The Ideological Stakes of Eliminating Life Tenure
Farnsworth, Ward, Harvard Journal of Law & Public Policy
Professors Calabresi and Lindgren have written the strongest attack yet on life tenure for Supreme Court Justices. I congratulate them on their effort and am grateful for the chance to offer some comments on it. I saw a previous draft of their paper before publishing my article taking a different view in the University of Illinois Law Review, (1) so in that piece I was able to discuss most of their arguments; here I will briefly treat just a few additional issues. Mostly I wish to talk about some ideological implications and consequences of the authors' proposals that they do not emphasize. I also will offer a few words in reply to a point on which they take issue with my prior article.
I. IDEOLOGICAL CONSEQUENCES
First, the authors say that theirs is a "nonpartisan" proposal. (2) That term, and its fit to their plan, calls for some reflection. Let us start by distinguishing between two sorts of stakes in efforts to get rid of life tenure: the ideological and the non-ideological. The non-ideological stakes are things that people with different political priors nevertheless can agree about. Everyone can agree that mental decrepitude on the Court is a bad thing; nobody is for it. The same goes, I think, for the uneven distribution of appointments to Presidents, or for possibilities of strategic retirement. Nobody praises these consequences of life tenure or would be sorry to see them go. They are costs of our current regime, and the question is simply whether one would rather bear them than switch to an alternative rule with other tradeoffs.
The ideological arguments for abolishing life tenure are different; they involve the Court's role in public life. When someone says that the Court has become too unaccountable, or that life tenure makes the Justices arrogant, or that it encourages judicial activism, these are ideological claims: their appeal will depend on the listener's satisfaction with the Court's current performance and predictions about how the substance of its output would change under a new rule to govern turnover. These disputes generally have a zero-sum character. If some given reform makes one audience happy because it causes the Court to decide cases differently--especially those cases that cause the frequent concerns about the Court's "activism"--it is likely to make another audience comparably unhappy. The different reactions of the audiences are likely to track their political commitments.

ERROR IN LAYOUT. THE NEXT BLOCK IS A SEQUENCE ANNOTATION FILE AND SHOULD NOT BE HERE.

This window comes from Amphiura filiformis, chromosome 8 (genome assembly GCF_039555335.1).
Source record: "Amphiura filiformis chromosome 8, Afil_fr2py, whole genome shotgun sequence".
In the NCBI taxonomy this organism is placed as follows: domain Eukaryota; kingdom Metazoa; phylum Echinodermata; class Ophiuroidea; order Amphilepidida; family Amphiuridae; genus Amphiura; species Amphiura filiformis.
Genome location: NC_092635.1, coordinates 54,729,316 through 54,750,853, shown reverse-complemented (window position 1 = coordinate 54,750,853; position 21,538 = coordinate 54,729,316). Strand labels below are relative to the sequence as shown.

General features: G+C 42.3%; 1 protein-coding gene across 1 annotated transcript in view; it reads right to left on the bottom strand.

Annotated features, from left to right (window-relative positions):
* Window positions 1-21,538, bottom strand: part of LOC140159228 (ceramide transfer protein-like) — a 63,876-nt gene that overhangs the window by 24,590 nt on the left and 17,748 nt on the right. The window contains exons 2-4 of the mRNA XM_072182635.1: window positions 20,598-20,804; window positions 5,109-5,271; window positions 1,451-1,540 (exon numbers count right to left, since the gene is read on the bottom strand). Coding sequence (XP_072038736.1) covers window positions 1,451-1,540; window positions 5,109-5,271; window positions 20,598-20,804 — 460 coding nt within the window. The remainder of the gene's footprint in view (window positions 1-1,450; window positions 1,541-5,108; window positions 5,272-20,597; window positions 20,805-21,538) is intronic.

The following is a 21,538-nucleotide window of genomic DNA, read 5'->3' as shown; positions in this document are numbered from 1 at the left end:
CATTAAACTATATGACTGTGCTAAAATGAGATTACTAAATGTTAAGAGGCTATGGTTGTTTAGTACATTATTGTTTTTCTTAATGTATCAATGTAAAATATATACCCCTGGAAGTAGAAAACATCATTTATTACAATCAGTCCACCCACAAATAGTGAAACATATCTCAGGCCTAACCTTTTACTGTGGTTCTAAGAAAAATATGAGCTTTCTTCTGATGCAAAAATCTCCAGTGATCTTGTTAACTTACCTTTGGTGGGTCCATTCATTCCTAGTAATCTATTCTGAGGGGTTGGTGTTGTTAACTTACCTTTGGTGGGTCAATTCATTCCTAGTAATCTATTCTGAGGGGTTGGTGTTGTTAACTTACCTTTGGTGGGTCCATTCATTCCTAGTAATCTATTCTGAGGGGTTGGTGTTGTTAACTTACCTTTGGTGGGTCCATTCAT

The advocates of fixed terms differ in the emphasis they give to these two sorts of stakes. Professor Oliver makes his case only on non-ideological grounds. (3) Others, such as Professor Prakash, seem mostly focused on the ideological side: he wants a more "populist" Supreme Court, and thinks that abolishing life tenure will help get us there. (4) Still other commentators draw on both sorts of arguments; that is Calabresi and Lindgren's approach. They claim, for example, that fixed terms will help relieve the problem of mental decrepitude (5) (a non-ideological point) and that they also will help promote originalism (an ideological or "partisan" point). (6) I suppose one could try to avoid this conclusion by saying there is nothing partisan about originalism--that it's merely a preference for the rule of law--but that is the sort of argument which appeals only to those already converted to the cause.
I think the "nonpartisan" label is best reserved for proposals that will create no losers predictably identifiable by their politics. It strikes me as quite strained to declare a proposal "nonpartisan" just because it is supported by some academics whose politics vary. Life tenure is a complicated issue involving many different trade-offs, and people take positions on it for all sorts of reasons. Some academics might support its abolition despite the partisan consequences they think the proposal would have, concluding that fixed terms have other offsetting advantages. Nor does "nonpartisan" seem very interesting if it is merely a claim by the authors that their own interest in the proposal arises from its non-zero-sum features--the ones that everyone is likely to consider good. …